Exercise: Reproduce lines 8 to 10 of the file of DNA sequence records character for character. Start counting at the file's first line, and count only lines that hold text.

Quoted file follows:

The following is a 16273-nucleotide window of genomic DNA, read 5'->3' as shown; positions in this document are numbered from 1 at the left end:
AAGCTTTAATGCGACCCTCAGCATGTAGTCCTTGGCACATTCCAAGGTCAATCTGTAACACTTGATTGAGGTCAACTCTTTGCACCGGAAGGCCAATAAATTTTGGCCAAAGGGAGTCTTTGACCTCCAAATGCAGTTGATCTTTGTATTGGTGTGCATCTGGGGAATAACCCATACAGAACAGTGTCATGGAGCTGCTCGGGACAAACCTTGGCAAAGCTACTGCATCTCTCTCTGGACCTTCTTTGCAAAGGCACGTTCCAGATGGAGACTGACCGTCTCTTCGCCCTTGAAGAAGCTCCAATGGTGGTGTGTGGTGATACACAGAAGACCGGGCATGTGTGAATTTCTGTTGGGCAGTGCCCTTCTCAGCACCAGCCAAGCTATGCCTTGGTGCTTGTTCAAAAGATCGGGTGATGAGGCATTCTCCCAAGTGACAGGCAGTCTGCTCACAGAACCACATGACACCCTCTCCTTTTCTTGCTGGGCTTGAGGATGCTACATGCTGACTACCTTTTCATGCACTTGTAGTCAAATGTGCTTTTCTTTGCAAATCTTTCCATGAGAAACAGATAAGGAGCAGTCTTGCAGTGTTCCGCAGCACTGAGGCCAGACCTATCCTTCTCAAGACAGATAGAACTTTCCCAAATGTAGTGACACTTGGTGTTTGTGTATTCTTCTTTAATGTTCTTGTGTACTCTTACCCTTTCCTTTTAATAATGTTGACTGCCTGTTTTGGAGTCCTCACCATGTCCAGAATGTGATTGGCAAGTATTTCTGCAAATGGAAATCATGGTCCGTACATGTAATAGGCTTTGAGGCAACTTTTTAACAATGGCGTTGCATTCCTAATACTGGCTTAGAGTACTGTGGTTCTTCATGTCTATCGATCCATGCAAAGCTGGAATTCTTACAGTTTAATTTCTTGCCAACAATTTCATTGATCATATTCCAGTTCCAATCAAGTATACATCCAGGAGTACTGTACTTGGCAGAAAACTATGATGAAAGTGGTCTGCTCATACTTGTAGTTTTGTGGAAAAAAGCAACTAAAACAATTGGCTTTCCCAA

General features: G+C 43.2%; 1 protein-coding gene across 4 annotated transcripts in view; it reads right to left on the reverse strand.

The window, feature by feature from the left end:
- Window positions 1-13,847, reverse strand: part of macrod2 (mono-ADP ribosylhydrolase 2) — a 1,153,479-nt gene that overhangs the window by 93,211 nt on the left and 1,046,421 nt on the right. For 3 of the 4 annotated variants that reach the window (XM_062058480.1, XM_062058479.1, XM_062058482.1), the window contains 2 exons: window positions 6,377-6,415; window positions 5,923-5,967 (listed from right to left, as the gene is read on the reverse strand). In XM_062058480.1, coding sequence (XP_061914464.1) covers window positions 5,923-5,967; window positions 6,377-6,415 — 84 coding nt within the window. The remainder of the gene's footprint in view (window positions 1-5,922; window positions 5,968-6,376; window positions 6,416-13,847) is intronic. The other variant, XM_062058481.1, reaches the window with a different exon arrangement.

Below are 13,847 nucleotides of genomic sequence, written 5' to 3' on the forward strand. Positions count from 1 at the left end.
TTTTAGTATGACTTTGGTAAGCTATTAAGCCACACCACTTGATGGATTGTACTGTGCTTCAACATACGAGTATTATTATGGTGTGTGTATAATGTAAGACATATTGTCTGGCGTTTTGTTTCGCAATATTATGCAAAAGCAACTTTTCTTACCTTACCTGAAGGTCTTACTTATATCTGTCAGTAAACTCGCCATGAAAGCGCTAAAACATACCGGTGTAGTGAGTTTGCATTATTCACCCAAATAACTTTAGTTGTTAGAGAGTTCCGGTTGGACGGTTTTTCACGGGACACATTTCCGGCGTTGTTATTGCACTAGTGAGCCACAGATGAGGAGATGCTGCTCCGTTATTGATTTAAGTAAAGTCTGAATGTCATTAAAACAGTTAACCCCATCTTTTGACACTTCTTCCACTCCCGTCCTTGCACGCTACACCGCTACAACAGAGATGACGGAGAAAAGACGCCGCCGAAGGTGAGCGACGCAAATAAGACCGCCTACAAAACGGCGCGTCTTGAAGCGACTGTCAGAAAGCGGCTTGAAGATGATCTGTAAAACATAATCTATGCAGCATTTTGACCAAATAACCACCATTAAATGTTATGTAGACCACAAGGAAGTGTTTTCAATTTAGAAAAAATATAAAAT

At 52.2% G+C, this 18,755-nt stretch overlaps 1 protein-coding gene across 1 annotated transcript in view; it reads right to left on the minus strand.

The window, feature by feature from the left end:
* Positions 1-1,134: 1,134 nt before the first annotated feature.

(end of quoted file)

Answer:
At 52.2% G+C, this 18,755-nt stretch overlaps 1 protein-coding gene across 1 annotated transcript in view; it reads right to left on the minus strand.

The window, feature by feature from the left end:
* Positions 1-1,134: 1,134 nt before the first annotated feature.